When not listening to Rush (and yes, it does happen on occasion), I’m also a big fan of the English neo-prog band Porcupine Tree. Led by its ridiculously talented and prolific front man Steven Wilson, the band has earned increasing levels of both commercial and critical success since its unique beginnings. Indeed, to go to a “PTree” concert is quite the experience, an ambient pastiche of sounds, videos, and images redolent of early Pink Floyd.
Wilson has no shortage of opinions on technology and digital music. He politely asks fans to turn off their cell phones and digital cameras during shows, believing that they detract from the overall experience. And don’t get him started on iPods. He destroys them
Wilson recently vented in an opinion piece in The New York Times. Wilson writes, “There was something in that magical, romantic, tactile relationship with the album that has been lost by the reduction of music to content.”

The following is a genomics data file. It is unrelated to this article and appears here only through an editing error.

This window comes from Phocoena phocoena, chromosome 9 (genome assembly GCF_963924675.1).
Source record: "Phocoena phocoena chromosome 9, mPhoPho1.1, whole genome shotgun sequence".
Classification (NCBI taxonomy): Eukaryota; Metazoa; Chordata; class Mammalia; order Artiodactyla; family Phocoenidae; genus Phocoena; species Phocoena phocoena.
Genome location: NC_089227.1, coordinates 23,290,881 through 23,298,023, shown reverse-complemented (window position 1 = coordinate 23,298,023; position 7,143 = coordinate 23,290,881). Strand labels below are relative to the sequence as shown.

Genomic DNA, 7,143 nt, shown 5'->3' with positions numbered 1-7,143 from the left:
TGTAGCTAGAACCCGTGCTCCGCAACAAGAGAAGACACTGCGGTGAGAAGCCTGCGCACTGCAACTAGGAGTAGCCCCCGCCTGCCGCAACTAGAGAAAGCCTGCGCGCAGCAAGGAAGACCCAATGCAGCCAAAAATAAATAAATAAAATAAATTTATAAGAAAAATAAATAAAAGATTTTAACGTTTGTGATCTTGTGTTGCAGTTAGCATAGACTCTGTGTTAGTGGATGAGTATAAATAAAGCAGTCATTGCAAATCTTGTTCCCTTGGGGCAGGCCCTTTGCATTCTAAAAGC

Along these lines, there’s also the great debate over digital audio quality. Many believe (as Wilson does) that MP3s and other digital formats provide inferior audio quality compared to analog format. Case in point: the recent surge in vinyl sales from audiophiles.
Conflicting Feelings on Technology
I happen to agree with Wilson about owning physical albums. I like looking at their art, lyrics, and liner notes. At the same time, though, I move all of my music over to my ubiquitous iPod for one simple reason: It’s convenient. I can’t imagine carrying around a Discman. A guy at my gym has one and, I’ll admit, I chuckle when I see it.
Wilson’s comments could just as easily apply to books, a subject that I’ve addressed before. I feel the same way about eReaders such as the Nook, Kindle, and iPad. (Yes, I know that the latter can do other things but I’m throwing it in that group for now anyway). I like the experience of holding books and albums in my hand.
Maybe my feelings on books and music make me a dinosaur. If so, then so be it.
What do you think?
Image by KevinDooley.
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